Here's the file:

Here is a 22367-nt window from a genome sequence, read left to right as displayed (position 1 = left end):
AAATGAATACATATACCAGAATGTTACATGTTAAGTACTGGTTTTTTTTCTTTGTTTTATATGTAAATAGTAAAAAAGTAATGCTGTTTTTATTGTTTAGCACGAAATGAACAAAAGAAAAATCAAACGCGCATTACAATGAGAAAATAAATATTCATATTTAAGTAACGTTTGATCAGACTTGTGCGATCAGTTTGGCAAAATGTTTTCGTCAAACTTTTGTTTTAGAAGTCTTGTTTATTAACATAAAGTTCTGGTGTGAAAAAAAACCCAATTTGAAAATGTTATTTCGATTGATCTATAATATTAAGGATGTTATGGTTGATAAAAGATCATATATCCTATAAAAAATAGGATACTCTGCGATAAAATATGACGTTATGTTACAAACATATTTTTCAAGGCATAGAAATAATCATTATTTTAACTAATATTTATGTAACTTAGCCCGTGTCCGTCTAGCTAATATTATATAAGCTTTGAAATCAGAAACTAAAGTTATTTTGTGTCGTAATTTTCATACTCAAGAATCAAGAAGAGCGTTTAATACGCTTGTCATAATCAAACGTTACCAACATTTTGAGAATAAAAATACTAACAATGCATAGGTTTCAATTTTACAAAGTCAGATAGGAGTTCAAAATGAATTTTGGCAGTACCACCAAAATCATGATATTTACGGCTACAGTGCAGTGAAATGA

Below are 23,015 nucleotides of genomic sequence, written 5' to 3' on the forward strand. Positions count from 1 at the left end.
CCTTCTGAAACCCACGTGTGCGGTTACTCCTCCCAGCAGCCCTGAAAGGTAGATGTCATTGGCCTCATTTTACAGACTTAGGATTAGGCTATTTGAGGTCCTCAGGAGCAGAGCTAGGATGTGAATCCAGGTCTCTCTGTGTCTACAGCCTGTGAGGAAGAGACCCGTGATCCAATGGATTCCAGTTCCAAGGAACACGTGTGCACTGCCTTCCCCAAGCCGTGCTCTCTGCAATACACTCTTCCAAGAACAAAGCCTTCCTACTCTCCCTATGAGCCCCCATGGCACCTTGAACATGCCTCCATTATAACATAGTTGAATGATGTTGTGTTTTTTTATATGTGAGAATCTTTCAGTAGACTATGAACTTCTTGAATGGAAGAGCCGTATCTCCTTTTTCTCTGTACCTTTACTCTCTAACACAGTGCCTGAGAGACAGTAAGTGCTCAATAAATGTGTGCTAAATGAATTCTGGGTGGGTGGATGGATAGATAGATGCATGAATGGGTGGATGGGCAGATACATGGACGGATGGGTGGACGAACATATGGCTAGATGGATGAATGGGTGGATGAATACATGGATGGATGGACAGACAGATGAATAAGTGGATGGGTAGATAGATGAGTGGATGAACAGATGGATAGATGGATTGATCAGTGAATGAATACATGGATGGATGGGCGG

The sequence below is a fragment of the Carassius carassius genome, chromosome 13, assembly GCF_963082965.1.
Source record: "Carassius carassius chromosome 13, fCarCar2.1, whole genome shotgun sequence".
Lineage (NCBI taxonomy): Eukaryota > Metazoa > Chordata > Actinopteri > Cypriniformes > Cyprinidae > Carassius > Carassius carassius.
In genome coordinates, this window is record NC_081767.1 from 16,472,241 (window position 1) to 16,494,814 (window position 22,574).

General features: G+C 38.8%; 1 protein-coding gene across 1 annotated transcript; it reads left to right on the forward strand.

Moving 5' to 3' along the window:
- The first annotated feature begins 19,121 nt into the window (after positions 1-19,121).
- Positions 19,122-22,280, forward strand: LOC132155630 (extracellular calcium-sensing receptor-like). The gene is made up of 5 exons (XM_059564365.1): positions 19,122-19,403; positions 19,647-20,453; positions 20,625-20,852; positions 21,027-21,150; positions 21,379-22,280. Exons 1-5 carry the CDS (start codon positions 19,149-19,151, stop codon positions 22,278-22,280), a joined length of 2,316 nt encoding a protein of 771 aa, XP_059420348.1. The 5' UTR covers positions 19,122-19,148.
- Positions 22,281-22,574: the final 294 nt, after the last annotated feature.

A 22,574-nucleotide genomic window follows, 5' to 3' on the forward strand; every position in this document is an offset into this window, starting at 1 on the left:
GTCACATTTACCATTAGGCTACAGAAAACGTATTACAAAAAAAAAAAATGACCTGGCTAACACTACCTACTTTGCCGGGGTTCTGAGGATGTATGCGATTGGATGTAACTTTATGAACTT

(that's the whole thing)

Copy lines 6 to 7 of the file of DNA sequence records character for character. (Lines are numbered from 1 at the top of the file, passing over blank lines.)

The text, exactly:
Source record: "Carassius carassius chromosome 13, fCarCar2.1, whole genome shotgun sequence".
Lineage (NCBI taxonomy): Eukaryota > Metazoa > Chordata > Actinopteri > Cypriniformes > Cyprinidae > Carassius > Carassius carassius.